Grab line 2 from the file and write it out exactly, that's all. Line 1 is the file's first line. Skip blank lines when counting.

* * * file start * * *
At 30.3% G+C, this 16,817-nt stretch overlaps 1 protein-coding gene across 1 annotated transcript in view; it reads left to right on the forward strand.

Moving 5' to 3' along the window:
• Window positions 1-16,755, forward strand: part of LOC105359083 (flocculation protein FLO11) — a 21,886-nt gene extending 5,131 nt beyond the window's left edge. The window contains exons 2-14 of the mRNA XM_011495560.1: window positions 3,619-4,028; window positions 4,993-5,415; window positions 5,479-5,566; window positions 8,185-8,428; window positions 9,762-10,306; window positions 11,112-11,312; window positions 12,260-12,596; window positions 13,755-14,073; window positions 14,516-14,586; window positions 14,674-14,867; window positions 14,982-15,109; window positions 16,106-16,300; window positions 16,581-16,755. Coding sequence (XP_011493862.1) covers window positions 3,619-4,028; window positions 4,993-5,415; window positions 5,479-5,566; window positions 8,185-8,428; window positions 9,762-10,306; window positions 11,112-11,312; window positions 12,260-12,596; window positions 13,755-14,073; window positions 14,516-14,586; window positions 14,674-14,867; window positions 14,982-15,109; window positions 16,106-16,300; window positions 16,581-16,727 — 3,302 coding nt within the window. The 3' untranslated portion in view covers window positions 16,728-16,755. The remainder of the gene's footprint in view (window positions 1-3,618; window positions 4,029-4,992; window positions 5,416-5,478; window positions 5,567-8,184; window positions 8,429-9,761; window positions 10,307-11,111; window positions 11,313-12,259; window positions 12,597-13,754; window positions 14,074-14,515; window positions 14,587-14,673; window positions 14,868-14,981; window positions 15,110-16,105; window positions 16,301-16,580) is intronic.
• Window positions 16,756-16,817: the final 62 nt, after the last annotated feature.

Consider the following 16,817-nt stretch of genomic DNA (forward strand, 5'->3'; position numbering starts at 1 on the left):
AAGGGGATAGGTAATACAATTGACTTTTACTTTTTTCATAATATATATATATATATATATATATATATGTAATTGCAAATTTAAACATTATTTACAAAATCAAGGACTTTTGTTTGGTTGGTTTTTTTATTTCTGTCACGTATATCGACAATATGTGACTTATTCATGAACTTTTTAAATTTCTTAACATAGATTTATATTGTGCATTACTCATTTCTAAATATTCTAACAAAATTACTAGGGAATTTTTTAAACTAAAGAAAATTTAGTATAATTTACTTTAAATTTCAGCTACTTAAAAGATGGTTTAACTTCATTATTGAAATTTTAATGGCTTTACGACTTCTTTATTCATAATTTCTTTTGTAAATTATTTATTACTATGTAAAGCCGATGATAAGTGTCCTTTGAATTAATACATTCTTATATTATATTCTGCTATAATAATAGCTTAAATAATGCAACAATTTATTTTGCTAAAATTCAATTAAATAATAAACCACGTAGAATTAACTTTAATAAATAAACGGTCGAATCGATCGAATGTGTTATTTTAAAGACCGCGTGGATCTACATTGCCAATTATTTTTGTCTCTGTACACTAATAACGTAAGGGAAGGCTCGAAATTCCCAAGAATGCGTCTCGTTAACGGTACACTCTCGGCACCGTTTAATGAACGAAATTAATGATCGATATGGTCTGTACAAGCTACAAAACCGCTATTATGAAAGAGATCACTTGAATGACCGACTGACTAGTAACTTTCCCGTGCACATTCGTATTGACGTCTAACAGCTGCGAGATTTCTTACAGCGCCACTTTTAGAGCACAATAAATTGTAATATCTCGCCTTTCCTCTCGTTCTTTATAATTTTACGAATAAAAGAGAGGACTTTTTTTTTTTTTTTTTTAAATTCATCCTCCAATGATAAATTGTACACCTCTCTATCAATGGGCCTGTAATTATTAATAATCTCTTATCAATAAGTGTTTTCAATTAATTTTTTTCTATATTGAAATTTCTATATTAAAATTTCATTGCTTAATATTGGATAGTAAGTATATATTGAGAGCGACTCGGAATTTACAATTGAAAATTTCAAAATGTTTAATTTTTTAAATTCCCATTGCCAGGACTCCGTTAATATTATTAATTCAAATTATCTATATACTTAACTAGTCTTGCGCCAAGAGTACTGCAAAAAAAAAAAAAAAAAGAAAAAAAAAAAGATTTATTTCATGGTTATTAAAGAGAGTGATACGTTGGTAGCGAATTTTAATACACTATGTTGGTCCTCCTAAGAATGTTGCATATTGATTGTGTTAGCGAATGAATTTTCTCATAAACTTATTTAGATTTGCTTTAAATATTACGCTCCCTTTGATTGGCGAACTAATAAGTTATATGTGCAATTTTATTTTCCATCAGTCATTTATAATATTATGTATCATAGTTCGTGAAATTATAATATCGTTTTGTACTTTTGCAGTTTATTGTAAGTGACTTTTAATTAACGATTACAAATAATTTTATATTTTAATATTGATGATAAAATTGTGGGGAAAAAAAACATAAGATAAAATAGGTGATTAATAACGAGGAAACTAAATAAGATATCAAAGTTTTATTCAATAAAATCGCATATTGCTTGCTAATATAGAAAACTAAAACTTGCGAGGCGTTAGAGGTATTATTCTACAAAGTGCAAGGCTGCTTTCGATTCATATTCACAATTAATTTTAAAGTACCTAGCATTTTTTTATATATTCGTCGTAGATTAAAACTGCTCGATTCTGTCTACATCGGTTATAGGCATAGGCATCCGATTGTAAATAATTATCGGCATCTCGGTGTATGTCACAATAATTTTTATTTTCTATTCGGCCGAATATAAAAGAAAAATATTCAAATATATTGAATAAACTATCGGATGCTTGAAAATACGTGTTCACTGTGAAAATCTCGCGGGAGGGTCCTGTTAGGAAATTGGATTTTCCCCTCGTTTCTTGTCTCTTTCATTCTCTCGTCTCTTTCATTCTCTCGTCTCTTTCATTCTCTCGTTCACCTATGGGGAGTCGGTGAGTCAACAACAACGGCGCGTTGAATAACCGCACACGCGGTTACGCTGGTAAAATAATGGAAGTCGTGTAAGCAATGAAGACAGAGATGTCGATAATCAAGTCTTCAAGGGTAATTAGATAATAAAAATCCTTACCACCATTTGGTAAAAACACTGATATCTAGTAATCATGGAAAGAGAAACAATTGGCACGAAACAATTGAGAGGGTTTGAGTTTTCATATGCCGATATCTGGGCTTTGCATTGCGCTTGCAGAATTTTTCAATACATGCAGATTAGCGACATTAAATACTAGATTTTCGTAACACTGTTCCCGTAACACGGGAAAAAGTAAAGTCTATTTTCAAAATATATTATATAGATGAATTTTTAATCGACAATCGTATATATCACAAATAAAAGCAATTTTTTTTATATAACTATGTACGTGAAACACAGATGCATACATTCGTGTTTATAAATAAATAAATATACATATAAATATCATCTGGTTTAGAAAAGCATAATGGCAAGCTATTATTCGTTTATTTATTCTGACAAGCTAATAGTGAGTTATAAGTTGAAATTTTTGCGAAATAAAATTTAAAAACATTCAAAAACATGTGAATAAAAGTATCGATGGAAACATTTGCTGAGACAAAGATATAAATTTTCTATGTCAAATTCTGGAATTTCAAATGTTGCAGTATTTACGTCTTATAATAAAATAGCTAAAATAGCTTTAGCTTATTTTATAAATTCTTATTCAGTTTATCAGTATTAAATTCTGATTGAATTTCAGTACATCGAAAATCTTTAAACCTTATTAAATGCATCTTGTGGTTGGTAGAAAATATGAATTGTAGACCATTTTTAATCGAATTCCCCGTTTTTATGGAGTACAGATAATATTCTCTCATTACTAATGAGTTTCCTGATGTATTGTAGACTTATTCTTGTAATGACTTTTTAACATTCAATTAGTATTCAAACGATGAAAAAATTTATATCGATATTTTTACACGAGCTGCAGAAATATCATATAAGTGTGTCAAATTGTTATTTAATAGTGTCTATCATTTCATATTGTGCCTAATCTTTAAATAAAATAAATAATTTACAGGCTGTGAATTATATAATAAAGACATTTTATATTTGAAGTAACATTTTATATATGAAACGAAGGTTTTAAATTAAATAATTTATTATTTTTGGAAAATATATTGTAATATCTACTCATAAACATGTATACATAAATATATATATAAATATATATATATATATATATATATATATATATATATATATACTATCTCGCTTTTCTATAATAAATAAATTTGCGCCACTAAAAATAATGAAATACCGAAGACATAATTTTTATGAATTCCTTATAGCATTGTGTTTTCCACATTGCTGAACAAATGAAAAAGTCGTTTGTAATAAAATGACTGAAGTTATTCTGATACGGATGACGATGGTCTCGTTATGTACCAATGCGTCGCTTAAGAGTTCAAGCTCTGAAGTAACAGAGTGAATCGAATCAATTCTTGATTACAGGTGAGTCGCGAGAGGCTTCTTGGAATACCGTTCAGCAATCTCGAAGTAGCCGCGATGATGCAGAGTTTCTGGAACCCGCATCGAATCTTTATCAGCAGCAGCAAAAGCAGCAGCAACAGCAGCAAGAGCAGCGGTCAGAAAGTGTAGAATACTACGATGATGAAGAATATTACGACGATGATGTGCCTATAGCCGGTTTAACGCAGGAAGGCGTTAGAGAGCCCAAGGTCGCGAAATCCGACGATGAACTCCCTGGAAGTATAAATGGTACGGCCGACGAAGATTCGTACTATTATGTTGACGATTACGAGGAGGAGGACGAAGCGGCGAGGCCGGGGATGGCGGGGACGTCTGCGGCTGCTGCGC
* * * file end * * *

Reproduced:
Moving 5' to 3' along the window: